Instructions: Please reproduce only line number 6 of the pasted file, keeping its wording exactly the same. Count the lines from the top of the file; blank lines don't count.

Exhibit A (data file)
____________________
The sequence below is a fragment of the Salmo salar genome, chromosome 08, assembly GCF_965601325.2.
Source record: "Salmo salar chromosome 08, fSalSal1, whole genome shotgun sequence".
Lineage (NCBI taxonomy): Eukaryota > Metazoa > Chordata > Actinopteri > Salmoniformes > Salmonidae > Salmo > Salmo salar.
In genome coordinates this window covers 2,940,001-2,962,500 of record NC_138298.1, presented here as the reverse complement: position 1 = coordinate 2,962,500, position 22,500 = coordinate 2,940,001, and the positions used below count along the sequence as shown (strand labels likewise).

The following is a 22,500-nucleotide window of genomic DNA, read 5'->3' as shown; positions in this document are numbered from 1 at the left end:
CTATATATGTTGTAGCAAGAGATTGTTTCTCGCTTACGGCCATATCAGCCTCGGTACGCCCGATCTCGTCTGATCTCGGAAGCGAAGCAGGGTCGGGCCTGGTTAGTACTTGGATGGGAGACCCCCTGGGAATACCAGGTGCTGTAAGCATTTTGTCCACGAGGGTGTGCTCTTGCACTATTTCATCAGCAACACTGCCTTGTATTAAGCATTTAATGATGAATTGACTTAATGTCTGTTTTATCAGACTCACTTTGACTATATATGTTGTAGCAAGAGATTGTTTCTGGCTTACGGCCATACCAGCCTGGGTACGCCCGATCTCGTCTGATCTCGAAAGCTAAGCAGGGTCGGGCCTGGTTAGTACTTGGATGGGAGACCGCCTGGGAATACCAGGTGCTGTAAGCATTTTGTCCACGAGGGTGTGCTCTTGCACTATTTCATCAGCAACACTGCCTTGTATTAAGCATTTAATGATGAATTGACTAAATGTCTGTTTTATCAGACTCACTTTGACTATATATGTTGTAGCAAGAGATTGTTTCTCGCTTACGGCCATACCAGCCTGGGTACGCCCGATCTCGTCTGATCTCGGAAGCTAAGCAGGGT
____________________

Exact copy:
CTATATATGTTGTAGCAAGAGATTGTTTCTCGCTTACGGCCATATCAGCCTCGGTACGCCCGATCTCGTCTGATCTCGGAAGCGAAGCAGGGTCGGGCCTGGTTAGTACTTGGATGGGAGACCCCCTGGGAATACCAGGTGCTGTAAGCATTTTGTCCACGAGGGTGTGCTCTTGCACTATTTCATCAGCAACACTGCCTTGTATTAAGCATTTAATGATGAATTGACTTAATGTCTGTTTTATCAGACTCACTTTGACTATATATGTTGTAGCAAGAGATTGTTTCTGGCTTACGGCCATACCAGCCTGGGTACGCCCGATCTCGTCTGATCTCGAAAGCTAAGCAGGGTCGGGCCTGGTTAGTACTTGGATGGGAGACCGCCTGGGAATACCAGGTGCTGTAAGCATTTTGTCCACGAGGGTGTGCTCTTGCACTATTTCATCAGCAACACTGCCTTGTATTAAGCATTTAATGATGAATTGACTAAATGTCTGTTTTATCAGACTCACTTTGACTATATATGTTGTAGCAAGAGATTGTTTCTCGCTTACGGCCATACCAGCCTGGGTACGCCCGATCTCGTCTGATCTCGGAAGCTAAGCAGGGT